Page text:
Researchers at the University of Twente used computers to analyze 3,000 Dutch Twitter accounts to try to discover the age of users and discovered that while their software could reliably guess a tweeter's age if the sender was between 17 and 30 years old, it was much harder to estimate the age of older users.
The researchers said language use in Twitter's 140-character missives barely changes with advancing years, rendering age guesses over 30 unreliable, NewScientist.com reported.
"We find strong changes in the younger ages, however after an age of about 30 most variables show little change," the researchers said in their published study.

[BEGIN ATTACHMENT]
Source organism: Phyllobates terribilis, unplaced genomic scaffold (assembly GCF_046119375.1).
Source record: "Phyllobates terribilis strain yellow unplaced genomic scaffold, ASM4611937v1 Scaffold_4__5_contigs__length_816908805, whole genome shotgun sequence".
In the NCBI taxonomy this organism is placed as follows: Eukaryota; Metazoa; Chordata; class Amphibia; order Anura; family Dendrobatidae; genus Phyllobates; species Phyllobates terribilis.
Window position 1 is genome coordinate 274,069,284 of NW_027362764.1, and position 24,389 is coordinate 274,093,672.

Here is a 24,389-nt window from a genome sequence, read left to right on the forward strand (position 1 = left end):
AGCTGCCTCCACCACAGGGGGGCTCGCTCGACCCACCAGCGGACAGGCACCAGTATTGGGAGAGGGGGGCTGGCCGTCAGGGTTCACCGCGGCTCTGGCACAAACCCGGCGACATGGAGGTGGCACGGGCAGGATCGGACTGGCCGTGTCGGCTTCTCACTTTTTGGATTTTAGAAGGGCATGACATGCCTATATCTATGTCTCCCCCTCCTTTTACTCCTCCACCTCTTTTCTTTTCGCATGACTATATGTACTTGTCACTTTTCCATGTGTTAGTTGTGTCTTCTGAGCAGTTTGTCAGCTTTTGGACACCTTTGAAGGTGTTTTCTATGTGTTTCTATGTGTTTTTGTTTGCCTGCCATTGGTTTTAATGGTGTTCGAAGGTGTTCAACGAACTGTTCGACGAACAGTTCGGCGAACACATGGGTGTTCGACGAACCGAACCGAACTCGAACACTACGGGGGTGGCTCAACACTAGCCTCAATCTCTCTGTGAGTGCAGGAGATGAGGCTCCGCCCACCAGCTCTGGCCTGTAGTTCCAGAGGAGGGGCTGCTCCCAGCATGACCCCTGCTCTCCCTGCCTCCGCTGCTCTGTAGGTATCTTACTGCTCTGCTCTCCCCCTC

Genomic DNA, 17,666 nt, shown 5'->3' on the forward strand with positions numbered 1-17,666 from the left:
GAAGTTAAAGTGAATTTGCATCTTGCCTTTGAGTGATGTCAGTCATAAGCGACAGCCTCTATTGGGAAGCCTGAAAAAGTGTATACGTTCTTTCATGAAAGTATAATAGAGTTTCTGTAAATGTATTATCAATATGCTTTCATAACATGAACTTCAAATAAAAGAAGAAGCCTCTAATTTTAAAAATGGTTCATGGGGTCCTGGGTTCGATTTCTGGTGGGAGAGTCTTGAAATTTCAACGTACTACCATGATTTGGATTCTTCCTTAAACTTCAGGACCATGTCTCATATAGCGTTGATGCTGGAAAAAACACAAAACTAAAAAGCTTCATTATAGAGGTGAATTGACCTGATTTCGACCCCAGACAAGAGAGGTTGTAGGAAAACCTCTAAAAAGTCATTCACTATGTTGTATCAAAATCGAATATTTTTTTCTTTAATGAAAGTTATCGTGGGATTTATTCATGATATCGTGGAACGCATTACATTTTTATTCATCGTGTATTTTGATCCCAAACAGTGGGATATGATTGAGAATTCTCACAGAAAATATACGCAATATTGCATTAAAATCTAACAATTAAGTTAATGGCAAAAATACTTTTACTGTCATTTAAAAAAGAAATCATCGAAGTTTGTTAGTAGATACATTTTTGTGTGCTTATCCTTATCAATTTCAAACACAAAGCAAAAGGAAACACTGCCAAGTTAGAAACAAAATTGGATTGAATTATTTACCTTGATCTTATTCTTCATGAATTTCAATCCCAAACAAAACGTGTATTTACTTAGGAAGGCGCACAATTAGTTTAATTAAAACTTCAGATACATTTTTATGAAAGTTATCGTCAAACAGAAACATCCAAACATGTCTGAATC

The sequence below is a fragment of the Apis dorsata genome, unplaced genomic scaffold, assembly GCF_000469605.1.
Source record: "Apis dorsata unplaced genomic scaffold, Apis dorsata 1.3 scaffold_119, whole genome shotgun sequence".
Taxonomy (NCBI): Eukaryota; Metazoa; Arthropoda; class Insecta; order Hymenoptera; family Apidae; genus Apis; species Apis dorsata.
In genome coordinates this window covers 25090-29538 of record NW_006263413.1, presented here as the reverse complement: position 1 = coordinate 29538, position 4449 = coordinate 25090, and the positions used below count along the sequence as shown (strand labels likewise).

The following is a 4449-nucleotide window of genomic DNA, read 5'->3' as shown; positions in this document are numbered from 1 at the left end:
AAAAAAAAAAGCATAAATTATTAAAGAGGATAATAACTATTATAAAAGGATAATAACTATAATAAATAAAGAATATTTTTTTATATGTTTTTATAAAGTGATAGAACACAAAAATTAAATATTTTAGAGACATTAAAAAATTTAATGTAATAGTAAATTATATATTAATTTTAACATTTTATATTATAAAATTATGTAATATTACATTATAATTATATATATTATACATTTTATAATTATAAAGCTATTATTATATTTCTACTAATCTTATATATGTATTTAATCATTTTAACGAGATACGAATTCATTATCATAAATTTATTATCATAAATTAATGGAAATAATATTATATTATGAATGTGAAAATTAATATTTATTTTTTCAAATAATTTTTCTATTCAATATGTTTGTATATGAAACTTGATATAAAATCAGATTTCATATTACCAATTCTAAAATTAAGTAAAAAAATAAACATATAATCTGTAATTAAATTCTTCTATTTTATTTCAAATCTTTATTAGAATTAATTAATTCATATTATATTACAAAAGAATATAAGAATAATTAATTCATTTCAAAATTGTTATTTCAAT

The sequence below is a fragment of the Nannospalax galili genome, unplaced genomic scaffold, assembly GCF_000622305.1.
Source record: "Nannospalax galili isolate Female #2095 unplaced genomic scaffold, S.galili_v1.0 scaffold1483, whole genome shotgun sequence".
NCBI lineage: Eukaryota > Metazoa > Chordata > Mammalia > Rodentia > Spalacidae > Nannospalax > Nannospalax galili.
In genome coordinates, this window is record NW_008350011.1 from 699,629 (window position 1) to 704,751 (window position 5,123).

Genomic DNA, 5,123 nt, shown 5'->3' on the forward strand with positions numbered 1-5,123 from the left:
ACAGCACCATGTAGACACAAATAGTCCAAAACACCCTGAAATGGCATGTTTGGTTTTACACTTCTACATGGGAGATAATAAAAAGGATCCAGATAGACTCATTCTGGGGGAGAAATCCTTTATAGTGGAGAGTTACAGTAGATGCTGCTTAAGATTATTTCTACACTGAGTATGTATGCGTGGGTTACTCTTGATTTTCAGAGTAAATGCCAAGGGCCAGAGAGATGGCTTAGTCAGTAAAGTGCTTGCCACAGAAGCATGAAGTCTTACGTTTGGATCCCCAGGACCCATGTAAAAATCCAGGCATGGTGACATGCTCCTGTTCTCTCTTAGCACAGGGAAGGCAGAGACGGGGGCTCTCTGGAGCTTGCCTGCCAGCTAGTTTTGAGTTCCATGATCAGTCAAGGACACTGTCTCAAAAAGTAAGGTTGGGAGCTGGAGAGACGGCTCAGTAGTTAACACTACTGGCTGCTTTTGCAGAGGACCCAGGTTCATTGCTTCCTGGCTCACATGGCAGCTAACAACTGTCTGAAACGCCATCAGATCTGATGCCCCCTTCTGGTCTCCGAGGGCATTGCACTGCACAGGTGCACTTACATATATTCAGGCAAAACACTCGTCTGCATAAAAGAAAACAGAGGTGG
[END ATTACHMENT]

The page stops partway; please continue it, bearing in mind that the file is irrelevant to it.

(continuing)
The language use at around age 30 seems related to a change in moving from youthful exuberance -- using many capitalized words and acronyms -- to more complex language the researchers have dubbed "impression management," more important to the thirtysomething professional.
That includes writing longer tweets, with longer words, links and hashtags, the researchers said.
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